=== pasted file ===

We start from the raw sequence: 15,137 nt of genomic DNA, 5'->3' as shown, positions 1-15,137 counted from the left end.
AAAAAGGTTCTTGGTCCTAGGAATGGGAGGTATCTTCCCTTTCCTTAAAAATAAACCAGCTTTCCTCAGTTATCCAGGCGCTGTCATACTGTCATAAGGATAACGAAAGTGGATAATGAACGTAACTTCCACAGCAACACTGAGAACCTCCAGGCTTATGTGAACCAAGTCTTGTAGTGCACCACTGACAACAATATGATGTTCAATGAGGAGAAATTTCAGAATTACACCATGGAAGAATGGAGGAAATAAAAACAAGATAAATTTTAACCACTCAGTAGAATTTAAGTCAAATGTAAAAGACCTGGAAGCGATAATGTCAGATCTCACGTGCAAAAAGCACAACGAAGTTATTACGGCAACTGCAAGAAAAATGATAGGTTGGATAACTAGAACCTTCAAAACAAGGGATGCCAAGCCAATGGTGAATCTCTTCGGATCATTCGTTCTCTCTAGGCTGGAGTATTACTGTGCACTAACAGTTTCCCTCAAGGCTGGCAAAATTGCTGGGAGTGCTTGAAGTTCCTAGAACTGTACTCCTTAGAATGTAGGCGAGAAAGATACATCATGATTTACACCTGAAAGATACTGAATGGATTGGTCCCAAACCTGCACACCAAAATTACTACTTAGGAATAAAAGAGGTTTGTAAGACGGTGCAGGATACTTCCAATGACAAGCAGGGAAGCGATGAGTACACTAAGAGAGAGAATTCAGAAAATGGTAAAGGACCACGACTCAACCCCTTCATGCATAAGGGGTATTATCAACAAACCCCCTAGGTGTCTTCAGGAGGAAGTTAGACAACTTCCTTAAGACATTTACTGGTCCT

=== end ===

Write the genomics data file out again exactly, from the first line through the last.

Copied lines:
We start from the raw sequence: 15,137 nt of genomic DNA, 5'->3' as shown, positions 1-15,137 counted from the left end.
AAAAAGGTTCTTGGTCCTAGGAATGGGAGGTATCTTCCCTTTCCTTAAAAATAAACCAGCTTTCCTCAGTTATCCAGGCGCTGTCATACTGTCATAAGGATAACGAAAGTGGATAATGAACGTAACTTCCACAGCAACACTGAGAACCTCCAGGCTTATGTGAACCAAGTCTTGTAGTGCACCACTGACAACAATATGATGTTCAATGAGGAGAAATTTCAGAATTACACCATGGAAGAATGGAGGAAATAAAAACAAGATAAATTTTAACCACTCAGTAGAATTTAAGTCAAATGTAAAAGACCTGGAAGCGATAATGTCAGATCTCACGTGCAAAAAGCACAACGAAGTTATTACGGCAACTGCAAGAAAAATGATAGGTTGGATAACTAGAACCTTCAAAACAAGGGATGCCAAGCCAATGGTGAATCTCTTCGGATCATTCGTTCTCTCTAGGCTGGAGTATTACTGTGCACTAACAGTTTCCCTCAAGGCTGGCAAAATTGCTGGGAGTGCTTGAAGTTCCTAGAACTGTACTCCTTAGAATGTAGGCGAGAAAGATACATCATGATTTACACCTGAAAGATACTGAATGGATTGGTCCCAAACCTGCACACCAAAATTACTACTTAGGAATAAAAGAGGTTTGTAAGACGGTGCAGGATACTTCCAATGACAAGCAGGGAAGCGATGAGTACACTAAGAGAGAGAATTCAGAAAATGGTAAAGGACCACGACTCAACCCCTTCATGCATAAGGGGTATTATCAACAAACCCCCTAGGTGTCTTCAGGAGGAAGTTAGACAACTTCCTTAAGACATTTACTGGTCCT